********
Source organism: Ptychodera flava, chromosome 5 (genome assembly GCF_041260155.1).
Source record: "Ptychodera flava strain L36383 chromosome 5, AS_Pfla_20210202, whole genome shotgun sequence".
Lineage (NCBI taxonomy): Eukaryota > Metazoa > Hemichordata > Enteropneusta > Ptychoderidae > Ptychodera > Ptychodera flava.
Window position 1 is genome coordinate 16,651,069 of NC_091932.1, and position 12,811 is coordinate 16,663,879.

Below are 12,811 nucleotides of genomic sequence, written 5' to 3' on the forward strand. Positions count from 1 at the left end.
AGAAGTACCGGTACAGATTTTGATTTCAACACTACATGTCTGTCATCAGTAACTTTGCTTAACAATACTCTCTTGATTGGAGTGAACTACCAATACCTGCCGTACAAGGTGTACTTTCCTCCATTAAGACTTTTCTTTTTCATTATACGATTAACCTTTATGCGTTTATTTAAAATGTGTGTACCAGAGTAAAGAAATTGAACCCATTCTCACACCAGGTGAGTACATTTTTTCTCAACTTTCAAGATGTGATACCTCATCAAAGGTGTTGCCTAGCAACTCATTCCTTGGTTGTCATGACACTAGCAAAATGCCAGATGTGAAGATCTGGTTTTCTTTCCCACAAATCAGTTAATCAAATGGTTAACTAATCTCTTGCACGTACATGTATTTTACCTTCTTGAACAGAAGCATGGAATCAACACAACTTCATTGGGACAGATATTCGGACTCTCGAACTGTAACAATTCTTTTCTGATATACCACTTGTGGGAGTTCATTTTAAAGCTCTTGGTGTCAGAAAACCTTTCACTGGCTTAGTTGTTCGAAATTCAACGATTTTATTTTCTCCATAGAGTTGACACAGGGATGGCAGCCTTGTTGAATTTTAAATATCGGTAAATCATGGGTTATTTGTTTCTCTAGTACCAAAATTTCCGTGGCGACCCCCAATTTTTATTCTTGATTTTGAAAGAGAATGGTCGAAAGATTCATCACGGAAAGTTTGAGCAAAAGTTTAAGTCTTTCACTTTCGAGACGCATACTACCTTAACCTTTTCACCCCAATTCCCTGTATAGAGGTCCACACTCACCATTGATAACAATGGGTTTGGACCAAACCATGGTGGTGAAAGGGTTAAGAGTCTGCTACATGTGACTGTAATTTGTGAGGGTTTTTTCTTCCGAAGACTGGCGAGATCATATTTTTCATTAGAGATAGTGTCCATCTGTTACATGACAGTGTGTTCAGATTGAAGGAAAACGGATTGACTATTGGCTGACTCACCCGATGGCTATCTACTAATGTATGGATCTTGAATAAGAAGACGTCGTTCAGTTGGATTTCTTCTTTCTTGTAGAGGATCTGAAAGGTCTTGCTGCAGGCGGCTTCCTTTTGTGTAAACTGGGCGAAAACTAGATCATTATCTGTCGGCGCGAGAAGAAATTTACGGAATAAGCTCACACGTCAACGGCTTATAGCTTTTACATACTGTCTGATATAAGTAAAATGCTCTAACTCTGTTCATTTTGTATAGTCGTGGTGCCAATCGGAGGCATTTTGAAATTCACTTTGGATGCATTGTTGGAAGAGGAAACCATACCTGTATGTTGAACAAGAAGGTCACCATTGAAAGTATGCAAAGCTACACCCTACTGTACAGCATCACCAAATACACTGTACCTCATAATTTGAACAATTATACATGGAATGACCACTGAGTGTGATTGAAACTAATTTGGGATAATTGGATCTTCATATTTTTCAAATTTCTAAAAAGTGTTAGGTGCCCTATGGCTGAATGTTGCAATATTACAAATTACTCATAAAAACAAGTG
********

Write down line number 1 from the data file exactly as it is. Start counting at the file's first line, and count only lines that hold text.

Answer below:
Source organism: Ptychodera flava, chromosome 5 (genome assembly GCF_041260155.1).